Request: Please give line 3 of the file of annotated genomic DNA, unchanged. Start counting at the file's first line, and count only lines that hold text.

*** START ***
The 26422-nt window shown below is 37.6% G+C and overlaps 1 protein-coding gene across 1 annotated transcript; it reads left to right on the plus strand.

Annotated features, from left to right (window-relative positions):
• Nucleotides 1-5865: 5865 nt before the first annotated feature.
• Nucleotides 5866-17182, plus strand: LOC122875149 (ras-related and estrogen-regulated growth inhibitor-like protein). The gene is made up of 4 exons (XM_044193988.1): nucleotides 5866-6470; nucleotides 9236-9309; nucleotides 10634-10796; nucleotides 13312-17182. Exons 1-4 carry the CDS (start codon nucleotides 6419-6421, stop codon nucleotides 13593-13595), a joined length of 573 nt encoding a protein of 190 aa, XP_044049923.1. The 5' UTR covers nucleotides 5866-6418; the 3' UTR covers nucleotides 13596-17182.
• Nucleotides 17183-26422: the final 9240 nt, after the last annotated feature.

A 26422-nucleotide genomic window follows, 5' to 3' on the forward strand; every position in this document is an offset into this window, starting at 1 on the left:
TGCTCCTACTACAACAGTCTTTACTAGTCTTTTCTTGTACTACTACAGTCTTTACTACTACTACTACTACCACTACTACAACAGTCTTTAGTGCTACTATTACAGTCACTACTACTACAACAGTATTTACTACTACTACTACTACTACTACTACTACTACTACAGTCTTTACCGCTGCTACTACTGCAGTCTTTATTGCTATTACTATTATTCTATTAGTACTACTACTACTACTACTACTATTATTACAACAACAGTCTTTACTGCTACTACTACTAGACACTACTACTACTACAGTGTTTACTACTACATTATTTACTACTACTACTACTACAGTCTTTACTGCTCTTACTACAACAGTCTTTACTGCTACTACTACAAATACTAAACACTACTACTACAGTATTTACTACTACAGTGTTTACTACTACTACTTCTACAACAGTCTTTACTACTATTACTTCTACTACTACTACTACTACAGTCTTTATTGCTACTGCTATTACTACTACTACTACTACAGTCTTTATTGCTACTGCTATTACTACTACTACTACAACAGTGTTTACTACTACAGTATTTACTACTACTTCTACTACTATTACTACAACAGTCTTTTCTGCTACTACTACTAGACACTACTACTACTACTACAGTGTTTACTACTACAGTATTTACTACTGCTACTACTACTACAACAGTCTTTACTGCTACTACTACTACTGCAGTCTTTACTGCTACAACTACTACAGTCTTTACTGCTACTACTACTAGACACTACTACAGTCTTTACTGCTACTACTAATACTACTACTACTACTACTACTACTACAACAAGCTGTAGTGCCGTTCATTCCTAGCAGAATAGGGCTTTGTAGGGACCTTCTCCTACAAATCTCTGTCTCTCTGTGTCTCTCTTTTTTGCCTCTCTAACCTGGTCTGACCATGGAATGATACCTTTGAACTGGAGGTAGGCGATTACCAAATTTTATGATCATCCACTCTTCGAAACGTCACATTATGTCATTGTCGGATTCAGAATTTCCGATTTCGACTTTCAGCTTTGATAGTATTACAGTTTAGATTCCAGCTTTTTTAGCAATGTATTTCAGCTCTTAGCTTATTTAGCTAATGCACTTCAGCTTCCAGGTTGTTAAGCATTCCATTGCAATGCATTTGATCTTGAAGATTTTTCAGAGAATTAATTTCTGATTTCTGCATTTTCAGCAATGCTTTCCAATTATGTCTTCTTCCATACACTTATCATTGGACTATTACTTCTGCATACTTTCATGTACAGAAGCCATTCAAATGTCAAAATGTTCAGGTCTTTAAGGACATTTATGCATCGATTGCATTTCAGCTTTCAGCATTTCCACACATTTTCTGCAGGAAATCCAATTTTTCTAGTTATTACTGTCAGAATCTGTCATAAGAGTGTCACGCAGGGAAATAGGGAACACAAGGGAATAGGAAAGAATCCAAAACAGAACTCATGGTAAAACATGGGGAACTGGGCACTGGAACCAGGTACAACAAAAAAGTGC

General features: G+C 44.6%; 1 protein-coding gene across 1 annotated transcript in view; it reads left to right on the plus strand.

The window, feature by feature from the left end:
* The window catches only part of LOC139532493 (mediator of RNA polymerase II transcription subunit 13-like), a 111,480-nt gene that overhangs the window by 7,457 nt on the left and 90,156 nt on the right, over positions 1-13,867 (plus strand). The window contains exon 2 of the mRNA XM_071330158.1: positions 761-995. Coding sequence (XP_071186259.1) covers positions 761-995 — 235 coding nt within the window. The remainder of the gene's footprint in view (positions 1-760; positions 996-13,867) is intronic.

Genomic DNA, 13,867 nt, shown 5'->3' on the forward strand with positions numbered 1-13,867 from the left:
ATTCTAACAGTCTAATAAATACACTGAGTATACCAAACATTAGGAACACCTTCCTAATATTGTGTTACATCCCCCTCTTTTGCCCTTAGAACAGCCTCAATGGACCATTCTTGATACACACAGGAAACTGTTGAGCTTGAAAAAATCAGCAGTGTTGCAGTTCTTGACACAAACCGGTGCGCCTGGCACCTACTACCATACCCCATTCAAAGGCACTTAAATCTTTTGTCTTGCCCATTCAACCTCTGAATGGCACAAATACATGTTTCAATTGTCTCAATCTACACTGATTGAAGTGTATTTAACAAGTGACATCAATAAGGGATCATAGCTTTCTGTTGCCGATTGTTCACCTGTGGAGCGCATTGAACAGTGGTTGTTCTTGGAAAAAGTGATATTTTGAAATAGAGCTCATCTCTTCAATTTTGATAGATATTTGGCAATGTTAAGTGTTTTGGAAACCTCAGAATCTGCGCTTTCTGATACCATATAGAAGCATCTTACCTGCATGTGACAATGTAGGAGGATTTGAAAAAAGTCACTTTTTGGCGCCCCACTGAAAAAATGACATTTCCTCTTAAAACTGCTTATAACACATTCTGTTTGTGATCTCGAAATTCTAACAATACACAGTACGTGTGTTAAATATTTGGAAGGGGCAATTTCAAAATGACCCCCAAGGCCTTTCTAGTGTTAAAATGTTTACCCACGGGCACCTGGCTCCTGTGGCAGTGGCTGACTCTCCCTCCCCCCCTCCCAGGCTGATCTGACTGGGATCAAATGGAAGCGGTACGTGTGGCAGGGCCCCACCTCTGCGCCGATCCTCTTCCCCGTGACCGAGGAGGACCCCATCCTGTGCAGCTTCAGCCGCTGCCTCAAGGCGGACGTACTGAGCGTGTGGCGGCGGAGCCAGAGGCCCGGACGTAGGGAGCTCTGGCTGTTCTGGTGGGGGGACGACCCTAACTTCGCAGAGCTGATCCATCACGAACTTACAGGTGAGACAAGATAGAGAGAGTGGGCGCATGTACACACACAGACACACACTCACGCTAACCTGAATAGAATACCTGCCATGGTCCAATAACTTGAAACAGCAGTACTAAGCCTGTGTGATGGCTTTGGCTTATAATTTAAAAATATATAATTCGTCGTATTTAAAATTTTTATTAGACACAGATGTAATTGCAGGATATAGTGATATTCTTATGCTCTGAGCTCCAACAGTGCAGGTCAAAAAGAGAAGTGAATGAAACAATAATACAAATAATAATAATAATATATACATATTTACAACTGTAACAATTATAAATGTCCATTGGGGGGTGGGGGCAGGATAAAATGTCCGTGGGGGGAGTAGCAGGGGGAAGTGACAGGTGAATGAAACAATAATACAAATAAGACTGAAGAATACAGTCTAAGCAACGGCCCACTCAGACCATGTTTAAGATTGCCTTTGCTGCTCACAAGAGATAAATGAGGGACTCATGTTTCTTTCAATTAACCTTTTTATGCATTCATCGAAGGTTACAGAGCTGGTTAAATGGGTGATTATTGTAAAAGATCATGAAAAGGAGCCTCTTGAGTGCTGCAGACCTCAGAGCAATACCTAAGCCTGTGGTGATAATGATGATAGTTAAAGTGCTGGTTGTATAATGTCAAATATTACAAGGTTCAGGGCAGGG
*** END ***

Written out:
• Nucleotides 1-5865: 5865 nt before the first annotated feature.